Saturday, June 20, 2009

Oblivion & Nostalgia

There are people who will tell you that the 1960s were all about "flower power" and that they are now "into meditation". They also have a concept of "jazz" that emphasizes "improvisation". Tonight I suddenly had an occasion to vividly elucidate this insipid construct.

A friend of mine came over for dinner and we spent the night listening to music and discussing various subjects. We heard Lee Morgan, Bobby Hutcherson, Andrew Hill, John Coltrane. Then, as he was about to leave, I had an inspiration.

We had been listening to some of the finest music of the 1960s. What would happen if we put on Keith Jarrett's Köln Concert from 1975? I got it out and we had a listen. Its insipidness (insipidity?) was painfully obvious. To test it, we put on Kind of Blue, also an "improvised" performance, but recorded before the sixties began, and we heard, again, the qualities of Morgan, Hutcherson, Hill, etc., in a, let us say, "pure" form.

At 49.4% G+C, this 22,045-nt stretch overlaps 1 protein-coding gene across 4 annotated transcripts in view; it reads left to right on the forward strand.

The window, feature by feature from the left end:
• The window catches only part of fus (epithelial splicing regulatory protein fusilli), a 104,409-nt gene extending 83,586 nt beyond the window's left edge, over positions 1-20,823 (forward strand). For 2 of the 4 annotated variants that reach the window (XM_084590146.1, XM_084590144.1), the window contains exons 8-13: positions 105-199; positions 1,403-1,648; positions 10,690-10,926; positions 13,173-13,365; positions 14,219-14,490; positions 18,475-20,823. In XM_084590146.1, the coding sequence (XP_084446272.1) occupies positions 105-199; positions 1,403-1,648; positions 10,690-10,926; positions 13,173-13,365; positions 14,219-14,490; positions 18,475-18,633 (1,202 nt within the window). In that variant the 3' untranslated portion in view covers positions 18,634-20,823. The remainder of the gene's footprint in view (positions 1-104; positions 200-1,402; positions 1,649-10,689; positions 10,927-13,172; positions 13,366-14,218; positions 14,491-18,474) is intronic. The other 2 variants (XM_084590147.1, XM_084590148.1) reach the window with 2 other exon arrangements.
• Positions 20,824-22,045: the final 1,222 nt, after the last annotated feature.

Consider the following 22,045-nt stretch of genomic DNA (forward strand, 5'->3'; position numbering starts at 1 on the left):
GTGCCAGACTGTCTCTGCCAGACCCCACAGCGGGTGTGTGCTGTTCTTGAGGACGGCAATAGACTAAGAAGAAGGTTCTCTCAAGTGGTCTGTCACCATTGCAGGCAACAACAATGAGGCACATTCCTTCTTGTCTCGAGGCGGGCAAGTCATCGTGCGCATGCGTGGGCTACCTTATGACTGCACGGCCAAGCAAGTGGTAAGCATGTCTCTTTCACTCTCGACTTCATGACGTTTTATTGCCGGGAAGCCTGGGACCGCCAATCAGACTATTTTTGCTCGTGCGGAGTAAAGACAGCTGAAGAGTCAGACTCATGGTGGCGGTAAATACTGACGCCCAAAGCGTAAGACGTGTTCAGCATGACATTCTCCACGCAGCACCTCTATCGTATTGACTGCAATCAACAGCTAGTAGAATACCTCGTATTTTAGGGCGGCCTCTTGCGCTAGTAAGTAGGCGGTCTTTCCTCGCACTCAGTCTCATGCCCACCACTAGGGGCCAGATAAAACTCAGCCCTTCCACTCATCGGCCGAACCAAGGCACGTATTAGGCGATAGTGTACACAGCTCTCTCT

I have nothing against Keith Jarrett as such. I am interested in the reception of that one particular album. It is so obviously inferior to the period that, if tradition means anything, produced it. And yet there is a kind of person, one that most eagerly identifies with "the sixties", who swears by the greatness of that mediocrity. Set against any number of albums—Sonic Boom, Stick Up!, Black Fire—it is simply devoid of content. Empty. And it is in that emptiness that certain survivors of the 1960s find their repose.

The Köln Concert is not a master work. It is the touchstone of a generation that is trying to forget something. Trying very, very hard to forget it. And hoping against hope that a generation to come won't hit on the truth.

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